USAID partners with the Government of Malawi (GOM) to increase the country’s capacity to undertake and sustain uninterrupted supply of life-saving health commodities at the facility and community levels. This includes direct procurement of commodities for voluntary medical male circumcision, malaria, and reproductive health; and secured storage and monthly distribution of anti-malaria and family planning commodities to 600 public health facilities in Malawi. USAID also builds the institutional capacity of the Ministry of Health (MOH) for procurement and supply chain management through seconded advisors at the MOH and training of district health facility staff.
Tuberculosis (TB) is a major public health problem in Malawi. In 2013, 20,335 new and relapse cases and 1,400 deaths were reported in Malawi. The World Health Organization estimates that only 78% of TB cases are diagnosed in Malawi. Six in ten people with TB are also infected with HIV. The number of TB cases in Malawi increased steadily from 1995 until 2003, when it reached its peak (28,000 cases). Since 2003, there has been a downward trend to just over 20,000 cases recorded in 2013. This promising news is largely due to the efforts of the National TB Control Program (NTP) and its partners.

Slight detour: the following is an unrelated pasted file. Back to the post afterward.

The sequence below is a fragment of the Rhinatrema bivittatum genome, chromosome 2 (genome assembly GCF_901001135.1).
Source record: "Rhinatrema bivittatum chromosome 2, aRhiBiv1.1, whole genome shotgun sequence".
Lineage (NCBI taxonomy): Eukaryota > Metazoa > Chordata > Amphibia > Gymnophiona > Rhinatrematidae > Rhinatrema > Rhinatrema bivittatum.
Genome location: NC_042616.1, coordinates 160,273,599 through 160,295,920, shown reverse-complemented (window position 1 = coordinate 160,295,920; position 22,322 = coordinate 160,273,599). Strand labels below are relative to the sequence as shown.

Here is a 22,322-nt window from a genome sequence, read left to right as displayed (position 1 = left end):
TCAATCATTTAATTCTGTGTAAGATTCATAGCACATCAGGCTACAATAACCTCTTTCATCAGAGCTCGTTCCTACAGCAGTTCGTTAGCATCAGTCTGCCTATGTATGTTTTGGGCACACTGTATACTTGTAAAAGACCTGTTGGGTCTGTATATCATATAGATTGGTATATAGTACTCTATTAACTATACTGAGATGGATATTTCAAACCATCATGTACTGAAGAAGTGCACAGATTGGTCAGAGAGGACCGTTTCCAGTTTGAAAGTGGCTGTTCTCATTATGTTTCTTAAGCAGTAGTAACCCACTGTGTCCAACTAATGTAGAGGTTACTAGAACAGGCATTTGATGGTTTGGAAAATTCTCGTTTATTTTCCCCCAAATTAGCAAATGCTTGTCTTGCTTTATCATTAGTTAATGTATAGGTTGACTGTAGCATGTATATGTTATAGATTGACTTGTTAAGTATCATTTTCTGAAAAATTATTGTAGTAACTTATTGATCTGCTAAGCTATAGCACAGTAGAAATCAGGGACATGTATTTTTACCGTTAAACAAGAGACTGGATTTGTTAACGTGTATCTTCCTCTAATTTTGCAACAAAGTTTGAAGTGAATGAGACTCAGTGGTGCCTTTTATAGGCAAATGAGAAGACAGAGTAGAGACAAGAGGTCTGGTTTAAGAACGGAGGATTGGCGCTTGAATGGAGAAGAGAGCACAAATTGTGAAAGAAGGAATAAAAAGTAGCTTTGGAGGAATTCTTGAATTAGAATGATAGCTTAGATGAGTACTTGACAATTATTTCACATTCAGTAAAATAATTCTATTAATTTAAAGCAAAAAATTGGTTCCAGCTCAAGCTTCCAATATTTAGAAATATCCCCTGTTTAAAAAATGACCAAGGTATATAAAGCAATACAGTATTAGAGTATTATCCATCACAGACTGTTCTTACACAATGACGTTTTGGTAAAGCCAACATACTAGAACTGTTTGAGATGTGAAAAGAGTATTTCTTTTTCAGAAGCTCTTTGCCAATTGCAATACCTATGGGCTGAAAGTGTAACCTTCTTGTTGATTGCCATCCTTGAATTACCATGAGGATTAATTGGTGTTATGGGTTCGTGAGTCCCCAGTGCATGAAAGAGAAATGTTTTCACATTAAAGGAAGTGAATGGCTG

The Integrating Nutrition in Value Chains (INVC) project is designed to implement USAID’s Feed the Future (FTF) and Global Health Initiative (GHI) strategies with the aim to sustainably reduce rural poverty and improve nutritional outcomes. INVC, which is USAID/Malawi’s flagship FTF project, runs from April 2012-April 2015.
Malaria is the leading cause of morbidity and mortality in children under five in Malawi. There are approximately five million episodes of malaria per year. It is endemic in 95% of the country, with 98% of infections due to Plasmodium falciparum, the most severe form of the four human malarial species. The Ministry of Health (MOH) estimates that malaria accounts for 34% of all outpatient visits and 40% of all hospital admissions among children under five. Four out of ten hospital deaths are reported to be due to malaria.
Last updated: July 21, 2014